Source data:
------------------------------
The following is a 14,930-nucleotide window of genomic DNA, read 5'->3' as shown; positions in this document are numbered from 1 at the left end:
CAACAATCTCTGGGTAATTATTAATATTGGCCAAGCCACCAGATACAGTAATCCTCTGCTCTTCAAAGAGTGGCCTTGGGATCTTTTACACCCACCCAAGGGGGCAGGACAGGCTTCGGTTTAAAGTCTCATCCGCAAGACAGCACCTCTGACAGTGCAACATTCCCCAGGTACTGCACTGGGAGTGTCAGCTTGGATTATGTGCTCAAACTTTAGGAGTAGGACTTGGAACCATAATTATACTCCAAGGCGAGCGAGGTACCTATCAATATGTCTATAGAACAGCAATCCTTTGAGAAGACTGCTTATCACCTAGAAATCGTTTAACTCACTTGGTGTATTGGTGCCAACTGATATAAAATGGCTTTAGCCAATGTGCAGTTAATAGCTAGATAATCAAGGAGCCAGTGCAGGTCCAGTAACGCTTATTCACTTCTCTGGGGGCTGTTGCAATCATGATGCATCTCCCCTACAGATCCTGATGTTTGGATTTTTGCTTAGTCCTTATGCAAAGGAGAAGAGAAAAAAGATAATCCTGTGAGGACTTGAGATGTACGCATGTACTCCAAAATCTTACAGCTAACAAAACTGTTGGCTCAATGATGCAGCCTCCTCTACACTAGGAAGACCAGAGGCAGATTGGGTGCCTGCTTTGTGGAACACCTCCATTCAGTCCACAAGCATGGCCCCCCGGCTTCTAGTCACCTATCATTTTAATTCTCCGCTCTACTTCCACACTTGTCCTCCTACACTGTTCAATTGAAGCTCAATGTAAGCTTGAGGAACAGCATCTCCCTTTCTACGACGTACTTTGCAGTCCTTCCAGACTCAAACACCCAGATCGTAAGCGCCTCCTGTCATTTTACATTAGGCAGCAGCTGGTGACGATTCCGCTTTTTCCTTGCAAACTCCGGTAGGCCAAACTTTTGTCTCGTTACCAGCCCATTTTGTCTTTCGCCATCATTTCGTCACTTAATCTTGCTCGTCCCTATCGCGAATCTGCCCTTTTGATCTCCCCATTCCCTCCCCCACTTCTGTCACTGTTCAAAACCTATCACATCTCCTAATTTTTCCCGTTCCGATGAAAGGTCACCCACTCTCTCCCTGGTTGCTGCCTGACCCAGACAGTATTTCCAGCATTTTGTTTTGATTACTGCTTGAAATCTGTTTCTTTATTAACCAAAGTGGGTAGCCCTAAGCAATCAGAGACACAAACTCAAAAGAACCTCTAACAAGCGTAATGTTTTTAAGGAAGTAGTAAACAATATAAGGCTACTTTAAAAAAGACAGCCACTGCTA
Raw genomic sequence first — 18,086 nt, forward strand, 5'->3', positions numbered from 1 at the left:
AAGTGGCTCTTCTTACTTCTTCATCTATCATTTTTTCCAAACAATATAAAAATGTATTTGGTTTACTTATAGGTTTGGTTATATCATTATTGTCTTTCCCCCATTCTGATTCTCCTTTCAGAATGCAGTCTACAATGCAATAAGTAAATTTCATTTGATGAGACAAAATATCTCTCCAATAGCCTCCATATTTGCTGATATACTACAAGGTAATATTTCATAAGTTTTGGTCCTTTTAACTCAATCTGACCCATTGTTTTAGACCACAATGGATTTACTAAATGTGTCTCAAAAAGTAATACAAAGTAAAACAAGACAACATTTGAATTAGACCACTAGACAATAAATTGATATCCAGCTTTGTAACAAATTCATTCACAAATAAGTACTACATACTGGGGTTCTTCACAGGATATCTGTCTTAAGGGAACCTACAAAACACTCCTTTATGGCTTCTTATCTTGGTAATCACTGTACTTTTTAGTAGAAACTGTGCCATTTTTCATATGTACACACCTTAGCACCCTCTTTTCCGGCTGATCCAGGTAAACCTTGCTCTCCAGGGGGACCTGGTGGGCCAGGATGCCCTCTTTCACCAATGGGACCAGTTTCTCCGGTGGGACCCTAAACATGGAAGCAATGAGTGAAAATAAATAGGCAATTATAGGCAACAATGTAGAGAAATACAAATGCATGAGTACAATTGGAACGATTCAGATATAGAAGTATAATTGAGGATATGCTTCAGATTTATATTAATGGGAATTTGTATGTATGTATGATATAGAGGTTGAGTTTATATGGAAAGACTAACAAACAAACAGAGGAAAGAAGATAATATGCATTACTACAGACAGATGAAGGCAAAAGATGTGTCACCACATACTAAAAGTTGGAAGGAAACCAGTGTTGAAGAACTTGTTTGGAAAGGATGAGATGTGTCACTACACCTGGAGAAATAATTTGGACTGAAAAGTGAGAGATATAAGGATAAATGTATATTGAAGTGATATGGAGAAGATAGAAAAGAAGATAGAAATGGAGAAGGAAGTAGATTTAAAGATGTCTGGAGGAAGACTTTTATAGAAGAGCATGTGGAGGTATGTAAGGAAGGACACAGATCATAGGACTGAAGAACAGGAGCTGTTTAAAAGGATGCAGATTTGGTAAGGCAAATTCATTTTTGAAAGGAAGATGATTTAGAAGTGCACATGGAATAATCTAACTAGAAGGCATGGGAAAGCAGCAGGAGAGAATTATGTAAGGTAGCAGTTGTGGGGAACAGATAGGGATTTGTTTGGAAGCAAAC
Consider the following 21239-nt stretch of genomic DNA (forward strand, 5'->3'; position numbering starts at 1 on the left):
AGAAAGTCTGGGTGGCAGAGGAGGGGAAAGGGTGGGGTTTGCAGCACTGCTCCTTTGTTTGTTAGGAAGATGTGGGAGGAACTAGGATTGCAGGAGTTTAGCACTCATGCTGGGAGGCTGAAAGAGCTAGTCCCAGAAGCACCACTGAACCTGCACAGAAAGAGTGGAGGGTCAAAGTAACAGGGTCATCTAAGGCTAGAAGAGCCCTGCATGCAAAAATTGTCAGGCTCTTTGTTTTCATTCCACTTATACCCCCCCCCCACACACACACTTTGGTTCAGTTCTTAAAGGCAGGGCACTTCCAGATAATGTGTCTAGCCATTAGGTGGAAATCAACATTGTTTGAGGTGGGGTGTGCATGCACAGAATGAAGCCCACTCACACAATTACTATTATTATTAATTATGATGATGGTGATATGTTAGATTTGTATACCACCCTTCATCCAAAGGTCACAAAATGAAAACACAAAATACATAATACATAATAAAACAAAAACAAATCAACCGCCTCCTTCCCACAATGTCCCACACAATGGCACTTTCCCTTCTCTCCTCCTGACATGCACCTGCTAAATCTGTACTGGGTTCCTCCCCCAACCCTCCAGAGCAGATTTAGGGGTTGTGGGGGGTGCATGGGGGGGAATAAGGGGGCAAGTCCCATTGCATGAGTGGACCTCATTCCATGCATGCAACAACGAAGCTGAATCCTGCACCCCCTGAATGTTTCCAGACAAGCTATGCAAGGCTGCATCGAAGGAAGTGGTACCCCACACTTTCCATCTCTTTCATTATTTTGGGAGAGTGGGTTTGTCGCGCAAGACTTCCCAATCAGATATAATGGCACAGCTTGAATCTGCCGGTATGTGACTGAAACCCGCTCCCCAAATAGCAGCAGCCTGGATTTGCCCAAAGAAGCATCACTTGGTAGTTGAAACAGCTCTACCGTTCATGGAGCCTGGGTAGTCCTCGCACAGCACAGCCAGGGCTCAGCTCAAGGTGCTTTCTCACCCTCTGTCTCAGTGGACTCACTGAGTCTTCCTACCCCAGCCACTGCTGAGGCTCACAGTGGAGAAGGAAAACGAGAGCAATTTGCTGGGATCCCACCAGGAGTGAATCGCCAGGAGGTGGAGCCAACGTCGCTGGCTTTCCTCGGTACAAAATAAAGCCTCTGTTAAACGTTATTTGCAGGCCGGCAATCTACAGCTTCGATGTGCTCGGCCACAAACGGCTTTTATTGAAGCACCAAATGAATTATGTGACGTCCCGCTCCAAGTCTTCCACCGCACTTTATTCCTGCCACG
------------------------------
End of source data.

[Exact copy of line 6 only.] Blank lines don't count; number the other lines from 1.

AGAAAGTCTGGGTGGCAGAGGAGGGGAAAGGGTGGGGTTTGCAGCACTGCTCCTTTGTTTGTTAGGAAGATGTGGGAGGAACTAGGATTGCAGGAGTTTAGCACTCATGCTGGGAGGCTGAAAGAGCTAGTCCCAGAAGCACCACTGAACCTGCACAGAAAGAGTGGAGGGTCAAAGTAACAGGGTCATCTAAGGCTAGAAGAGCCCTGCATGCAAAAATTGTCAGGCTCTTTGTTTTCATTCCACTTATACCCCCCCCCCACACACACACTTTGGTTCAGTTCTTAAAGGCAGGGCACTTCCAGATAATGTGTCTAGCCATTAGGTGGAAATCAACATTGTTTGAGGTGGGGTGTGCATGCACAGAATGAAGCCCACTCACACAATTACTATTATTATTAATTATGATGATGGTGATATGTTAGATTTGTATACCACCCTTCATCCAAAGGTCACAAAATGAAAACACAAAATACATAATACATAATAAAACAAAAACAAATCAACCGCCTCCTTCCCACAATGTCCCACACAATGGCACTTTCCCTTCTCTCCTCCTGACATGCACCTGCTAAATCTGTACTGGGTTCCTCCCCCAACCCTCCAGAGCAGATTTAGGGGTTGTGGGGGGTGCATGGGGGGGAATAAGGGGGCAAGTCCCATTGCATGAGTGGACCTCATTCCATGCATGCAACAACGAAGCTGAATCCTGCACCCCCTGAATGTTTCCAGACAAGCTATGCAAGGCTGCATCGAAGGAAGTGGTACCCCACACTTTCCATCTCTTTCATTATTTTGGGAGAGTGGGTTTGTCGCGCAAGACTTCCCAATCAGATATAATGGCACAGCTTGAATCTGCCGGTATGTGACTGAAACCCGCTCCCCAAATAGCAGCAGCCTGGATTTGCCCAAAGAAGCATCACTTGGTAGTTGAAACAGCTCTACCGTTCATGGAGCCTGGGTAGTCCTCGCACAGCACAGCCAGGGCTCAGCTCAAGGTGCTTTCTCACCCTCTGTCTCAGTGGACTCACTGAGTCTTCCTACCCCAGCCACTGCTGAGGCTCACAGTGGAGAAGGAAAACGAGAGCAATTTGCTGGGATCCCACCAGGAGTGAATCGCCAGGAGGTGGAGCCAACGTCGCTGGCTTTCCTCGGTACAAAATAAAGCCTCTGTTAAACGTTATTTGCAGGCCGGCAATCTACAGCTTCGATGTGCTCGGCCACAAACGGCTTTTATTGAAGCACCAAATGAATTATGTGACGTCCCGCTCCAAGTCTTCCACCGCACTTTATTCCTGCCACG